Harden and Westbrook are 25%-40% behind Curry in all of these categories. What the first ratio tells us is that Curry passes the ball more accurately and/or takes less risk so that he gets his assists without turning the ball over as frequently as the others. Another way of looking at it is that the extra 0.6 assists that Westbrook averages per 36 minutes comes at the expense of one extra turnover vs Curry.  The steal/turnover ratio tells us that for every 3 turnovers Curry has, he is able to get the ball back twice through steals. The others recover less than half of their turnovers through steals. Finally the steals/personal foul ratio shows that Curry is quite effective defensively with a ratio that is over 30% better than either of the others.

 

Curry Creates the Most Team Success

So, what is the bottom line that helps capture the impact of the various statistics we have shown? Of course one measure is the fact that Curry has helped his team achieve a much better record. What other measure should be considered in evaluating a potential MVP’s impact on a team? Given Curry’s extremely high Field Goal Effectiveness, does his taking fewer shots help the team more than Harden and Westbrook taking more shots and scoring more? The league average for scoring per game is roughly 99.9 points (through about 76 games of the season). Each of the three help their team score at a higher rate than that, but Curry has led the Warriors to the highest scoring per game in the league. The comparison:

charts

A natural question is whether this superior offensive performance comes at the expense of inferior defense.  So we should include the average points given up per game by each team to round out the picture. Notice the Warriors allow fewer points per game than the league average while both the Thunder and the Rockets allow more than the league average. The combination for the Warriors means that they have the highest plus/minus in the league by quite a bit (the Warrior’s 10.4 is 60% higher than the Clippers who are second at 6.5), and it is nearly double the sum of the plus/minus for the Rockets and Thunder combined.

Slide6

The league also maintains plus/minus differential by player. That is how many more points a team scores than opponents when that player is on the floor.  In all three cases, it seems clear the players are driving the team’s effectiveness as their differential exceeds that of the teams (meaning that without them on the floor, the other team, on average, outscores their team). This statistic takes offense and defense into account and helps measure the influence a player has on his team’s effectiveness.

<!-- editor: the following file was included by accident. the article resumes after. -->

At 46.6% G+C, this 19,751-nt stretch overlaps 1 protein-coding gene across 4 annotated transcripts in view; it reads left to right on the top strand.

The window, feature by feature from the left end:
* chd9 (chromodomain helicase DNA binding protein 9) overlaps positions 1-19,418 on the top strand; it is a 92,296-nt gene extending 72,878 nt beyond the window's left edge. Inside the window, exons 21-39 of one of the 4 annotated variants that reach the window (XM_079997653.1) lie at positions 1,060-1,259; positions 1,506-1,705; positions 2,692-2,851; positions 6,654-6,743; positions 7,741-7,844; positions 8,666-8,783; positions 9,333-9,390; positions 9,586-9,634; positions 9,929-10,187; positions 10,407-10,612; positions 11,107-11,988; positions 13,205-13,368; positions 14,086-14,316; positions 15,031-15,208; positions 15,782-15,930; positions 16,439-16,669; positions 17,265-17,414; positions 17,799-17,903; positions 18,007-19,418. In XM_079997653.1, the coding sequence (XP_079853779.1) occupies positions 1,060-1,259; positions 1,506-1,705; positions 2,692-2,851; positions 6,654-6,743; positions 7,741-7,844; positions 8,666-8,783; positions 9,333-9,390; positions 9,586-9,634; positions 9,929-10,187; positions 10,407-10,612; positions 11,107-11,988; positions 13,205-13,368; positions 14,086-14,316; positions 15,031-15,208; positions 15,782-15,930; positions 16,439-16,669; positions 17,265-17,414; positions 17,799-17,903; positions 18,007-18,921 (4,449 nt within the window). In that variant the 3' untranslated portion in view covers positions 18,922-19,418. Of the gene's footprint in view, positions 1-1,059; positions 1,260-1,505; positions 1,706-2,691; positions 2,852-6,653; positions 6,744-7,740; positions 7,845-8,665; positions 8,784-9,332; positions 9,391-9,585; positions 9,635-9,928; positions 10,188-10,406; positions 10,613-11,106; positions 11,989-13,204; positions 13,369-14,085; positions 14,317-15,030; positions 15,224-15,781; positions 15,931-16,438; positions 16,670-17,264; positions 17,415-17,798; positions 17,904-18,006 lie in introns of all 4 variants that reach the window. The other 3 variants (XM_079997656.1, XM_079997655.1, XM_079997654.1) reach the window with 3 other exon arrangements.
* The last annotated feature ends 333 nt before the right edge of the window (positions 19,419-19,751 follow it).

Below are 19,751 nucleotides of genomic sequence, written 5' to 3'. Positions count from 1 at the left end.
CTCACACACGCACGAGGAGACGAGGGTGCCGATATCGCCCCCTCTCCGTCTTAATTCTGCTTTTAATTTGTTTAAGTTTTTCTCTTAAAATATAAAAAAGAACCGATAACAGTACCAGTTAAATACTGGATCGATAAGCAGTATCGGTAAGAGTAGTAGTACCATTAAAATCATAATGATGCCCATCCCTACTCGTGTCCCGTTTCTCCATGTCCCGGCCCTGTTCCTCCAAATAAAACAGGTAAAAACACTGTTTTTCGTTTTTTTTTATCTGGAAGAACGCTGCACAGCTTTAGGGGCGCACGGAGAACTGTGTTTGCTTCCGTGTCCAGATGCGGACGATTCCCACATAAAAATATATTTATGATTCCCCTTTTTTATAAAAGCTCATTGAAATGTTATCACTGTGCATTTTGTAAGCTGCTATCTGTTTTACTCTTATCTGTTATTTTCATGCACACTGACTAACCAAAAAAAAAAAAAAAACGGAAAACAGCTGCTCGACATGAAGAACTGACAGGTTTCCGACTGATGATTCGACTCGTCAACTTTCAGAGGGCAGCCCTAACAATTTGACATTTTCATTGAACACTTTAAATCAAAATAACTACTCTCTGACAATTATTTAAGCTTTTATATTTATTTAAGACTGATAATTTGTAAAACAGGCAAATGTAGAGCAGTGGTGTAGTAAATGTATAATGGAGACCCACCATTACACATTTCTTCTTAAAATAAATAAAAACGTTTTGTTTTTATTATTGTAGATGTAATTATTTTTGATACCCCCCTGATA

Slide7

This means that Curry is responsible for a 12.0-point improvement in plus/minus when on the floor versus how the team does when he isn’t, while both Westbrook and Harden improve their team’s plus/minus by 5.0 points. Given his top score in plus/minus, much higher Field Goal Effectiveness and TS%, combined with driving the Warriors to the top record in the league, it seems that Curry should be the league MVP and is on his way to becoming a Unicorn. As a VC, I would love to invest in him!

SoundBytes:

  • The recent ESPN selection of the top 20 players of the past 20 years is quite enlightening in how well the NBA markets their elite players compared to other sports. Despite the fact that football and baseball have a multiple of the number of players and are more popular sports, five of the 20 were from the NBA:
    • Number 1: Michael Jordon
    • Number 2: LeBron James
    • Number 8: Kobe Bryant
    • Number 11: Shaquille O’Neal
    • Number 14: Tim Duncan
  • There were 3 from football (all quarterbacks) and 2 each from baseball, tennis and soccer. And one each from 6 other sports (hockey, boxing, golf, swimming, track and cycling).
  • The four emerging stars (this includes Anthony Davis) we have discussed all have the potential to be on a future such list but their status among the greatest will also be dependent on their ability to win multiple championships. Winning MVPs makes a player great, winning multiple championships makes them one of the greatest.
  • Last night’s game against the Blazers was further validation’s of Curry’s MVP bid. Curry delivered eight 3-pointers, hit 17 of 23 shots and went 7-of-7 in his 19-point fourth quarter. His last two threes were a combined distance of 55 feet, setting a new record for threes in season and breaking his own record!